Spirit and Dust Contest

Next week (May 13th!) I’ll be celebrating the paperback release of Spirit and Dust!  It seems like the perfect time for an awesome, amazing, artistic contest!

That’s right. An artistic contest. This one is going to require some creativity.

What’s the mission, should I choose to accept it?

Create any type of Spirit and Dust inspired art or fiction and submit it by May 31st. It will be judged by a panel of a graphic artist, a young adult librarian, a reader/fan of the books (who won’t be able to enter, obviously), and of course, me. The winners will be announced by June 15th. The prizes are, as the MasterCard commercial says, priceless. Continue reading

News bulletin from the writing cave

Yes, I’m still flying the flag, but here’s a few cool things going on:

Spirit and Dust as been chosen as an ALA Quick Pick for Reluctant Readers.  Yay!!!!

I am totally jazzed to be included in this list, because a lot of bookish people love my books (and I’m so grateful!) but it’s cool that someone (enough someone’s to make a panel) thinks that people who don’t already love books will enjoy my writing.

FYI, I’m not sure I posted that Spirit and Dust was also chosen by the Texas Library Association for the TAYSHAS list.  That is also a huge honor and I didn’t want to not point that out. Because, ego, whatever.

Finally,  I have something new coming out, but it’s not a novel. Do you like Veronica Roth’s Divergent series?  Have you not read it, but you want to know something about it before the movie comes out?  Do you just want to find out what the buzz is about?

DivergentThinking_FrontCoverFrom Smart Pop Books: Divergent Thinking. Your favorite authors (like me!) writing about your favorite books. My essay is called “From Fire Signs to Factions” and it sets the Factions of Divergent’s world in context of ancient and modern astrology, current psychological typing, and also, superheroes.  Because how many times do you get to read an essay that talks about Ptolomy, Neville Chamberlain, Carl Jung, Meyers-Briggs, 70′s singles bar pick up lines, Shakespeare, Disney movies, DC and Marvel comics all in the same essay!*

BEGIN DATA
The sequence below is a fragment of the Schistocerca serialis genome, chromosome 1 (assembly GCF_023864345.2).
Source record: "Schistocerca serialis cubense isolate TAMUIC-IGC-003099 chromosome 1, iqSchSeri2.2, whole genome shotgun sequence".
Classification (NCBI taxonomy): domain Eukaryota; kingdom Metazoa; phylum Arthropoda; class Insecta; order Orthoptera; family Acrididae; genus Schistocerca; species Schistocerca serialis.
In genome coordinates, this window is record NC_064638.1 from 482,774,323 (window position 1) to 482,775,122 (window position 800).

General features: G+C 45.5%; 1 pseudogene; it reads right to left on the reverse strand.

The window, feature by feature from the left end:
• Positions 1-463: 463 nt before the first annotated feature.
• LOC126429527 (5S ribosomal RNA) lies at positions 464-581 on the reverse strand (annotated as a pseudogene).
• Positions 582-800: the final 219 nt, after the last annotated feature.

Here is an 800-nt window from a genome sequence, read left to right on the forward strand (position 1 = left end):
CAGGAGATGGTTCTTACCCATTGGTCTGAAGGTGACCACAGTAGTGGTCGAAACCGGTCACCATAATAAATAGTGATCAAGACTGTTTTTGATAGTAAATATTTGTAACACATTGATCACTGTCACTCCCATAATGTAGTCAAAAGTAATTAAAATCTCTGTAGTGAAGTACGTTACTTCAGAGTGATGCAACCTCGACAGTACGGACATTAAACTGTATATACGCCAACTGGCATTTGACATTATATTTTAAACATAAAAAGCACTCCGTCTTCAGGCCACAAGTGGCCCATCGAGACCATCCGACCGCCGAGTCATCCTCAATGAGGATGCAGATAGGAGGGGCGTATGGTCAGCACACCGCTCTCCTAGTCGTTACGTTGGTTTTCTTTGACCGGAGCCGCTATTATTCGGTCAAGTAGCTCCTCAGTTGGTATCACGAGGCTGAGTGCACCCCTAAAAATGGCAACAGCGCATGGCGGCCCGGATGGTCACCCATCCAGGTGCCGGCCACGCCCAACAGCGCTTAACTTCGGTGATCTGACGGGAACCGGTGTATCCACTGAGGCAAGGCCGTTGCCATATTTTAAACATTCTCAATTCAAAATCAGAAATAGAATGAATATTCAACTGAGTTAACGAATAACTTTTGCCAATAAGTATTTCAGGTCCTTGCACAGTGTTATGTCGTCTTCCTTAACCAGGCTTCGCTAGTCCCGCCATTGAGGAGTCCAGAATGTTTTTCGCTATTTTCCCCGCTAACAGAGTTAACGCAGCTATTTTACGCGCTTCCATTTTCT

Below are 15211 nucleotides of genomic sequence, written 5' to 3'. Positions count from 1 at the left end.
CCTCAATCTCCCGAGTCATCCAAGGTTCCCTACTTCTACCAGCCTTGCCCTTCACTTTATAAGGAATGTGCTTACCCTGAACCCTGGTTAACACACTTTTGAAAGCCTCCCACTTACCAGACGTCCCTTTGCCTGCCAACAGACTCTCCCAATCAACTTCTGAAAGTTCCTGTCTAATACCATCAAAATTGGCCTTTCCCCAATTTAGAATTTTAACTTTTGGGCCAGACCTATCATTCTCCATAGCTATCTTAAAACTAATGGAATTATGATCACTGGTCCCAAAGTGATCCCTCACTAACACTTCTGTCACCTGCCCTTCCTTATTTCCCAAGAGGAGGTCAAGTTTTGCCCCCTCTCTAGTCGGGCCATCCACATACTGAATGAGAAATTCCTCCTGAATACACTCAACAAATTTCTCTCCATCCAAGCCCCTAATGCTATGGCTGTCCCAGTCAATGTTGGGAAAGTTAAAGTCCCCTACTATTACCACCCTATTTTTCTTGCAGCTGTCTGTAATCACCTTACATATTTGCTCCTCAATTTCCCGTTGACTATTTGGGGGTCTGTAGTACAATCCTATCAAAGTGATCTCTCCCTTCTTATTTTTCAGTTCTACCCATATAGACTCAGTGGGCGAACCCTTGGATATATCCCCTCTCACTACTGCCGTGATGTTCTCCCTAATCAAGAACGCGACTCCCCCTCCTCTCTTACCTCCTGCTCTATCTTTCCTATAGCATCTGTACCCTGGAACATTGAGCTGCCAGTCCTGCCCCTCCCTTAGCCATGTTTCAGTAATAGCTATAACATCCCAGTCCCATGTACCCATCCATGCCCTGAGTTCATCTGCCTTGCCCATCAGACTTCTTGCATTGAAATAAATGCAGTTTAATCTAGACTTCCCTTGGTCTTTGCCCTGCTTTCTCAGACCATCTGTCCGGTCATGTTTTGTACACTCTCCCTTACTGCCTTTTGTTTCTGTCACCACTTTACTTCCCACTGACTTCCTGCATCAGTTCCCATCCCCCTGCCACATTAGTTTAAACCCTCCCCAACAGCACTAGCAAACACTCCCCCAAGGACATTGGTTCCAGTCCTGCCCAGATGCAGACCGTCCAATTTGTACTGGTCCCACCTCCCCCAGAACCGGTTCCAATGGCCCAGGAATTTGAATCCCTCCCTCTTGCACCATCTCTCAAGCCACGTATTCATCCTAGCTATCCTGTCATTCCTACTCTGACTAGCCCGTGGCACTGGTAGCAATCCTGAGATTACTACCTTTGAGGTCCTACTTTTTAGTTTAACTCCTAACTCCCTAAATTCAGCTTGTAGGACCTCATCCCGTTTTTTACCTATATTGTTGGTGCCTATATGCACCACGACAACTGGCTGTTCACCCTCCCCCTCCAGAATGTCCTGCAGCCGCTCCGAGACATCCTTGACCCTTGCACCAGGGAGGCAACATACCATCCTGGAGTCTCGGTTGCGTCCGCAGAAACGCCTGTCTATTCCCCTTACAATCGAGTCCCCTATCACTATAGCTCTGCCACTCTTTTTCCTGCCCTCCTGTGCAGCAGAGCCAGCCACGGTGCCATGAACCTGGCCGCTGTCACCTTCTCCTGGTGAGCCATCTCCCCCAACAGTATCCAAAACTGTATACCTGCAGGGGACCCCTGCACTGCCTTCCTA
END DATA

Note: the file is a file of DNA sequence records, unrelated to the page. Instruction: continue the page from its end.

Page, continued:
There’s also articles from other smart people who are smart about other things: Blythe Woolston, Debra Driza, Maria V. Snyder, Jenna Snyder, Elizabeth Norris, Dan Krokos, Jenn Lynn Barnes, Julia Karr, Janine K. Spendlove, Elizabeth Wein, Mary Borsellino.  But it’s my blog so whatever.

Anyway. I know a lot of librarians and teachers read this blog, and this might be something you want for your kids to read so they can be all like, Hey, so THAT’S how this books series about jumping off trains relates to actual real world history and psychology and stuff. 

You can find out more and read samples at the Divergent Thinking page on Smart Pop Books.**  There’s links from there to online retailers. The book comes out March 4th, but you can preorder it to be ready for the movie. Whoot.

Okay. Back to writing before Mom comes downstairs and finds out I’m on the Internet. Because that’s my life. Whoot. :)

* This is why my English teachers either loved me or hated me.

** I have also contributed to their books on the Twilight series (A New Dawn), the Uglies/Pretties series ( Mind Rain), and the Percy Jackson series (Demigods and Monsters).



The Epic Update (is epic)

Here’s what’s been going on in RCM land since my last post:

School Library Journal gave Spirit and Dust a starred review and said this:

Daisy is an endearing, strong heroine. Her magical interactions with the spirit world are made utterly believable by finely drawn, evocative details of how she achieves them and the side effects she suffers each time she does. This is one of the best YA novels of the year.

Wait, what was that????

This is one of the best YA novels of the year.

So I did this:

 photo NeilPatrickHarrisOnSesameStreetDance.gif

And for those of you across the pond, the Spirit and Dust UK edition is out now. Yay!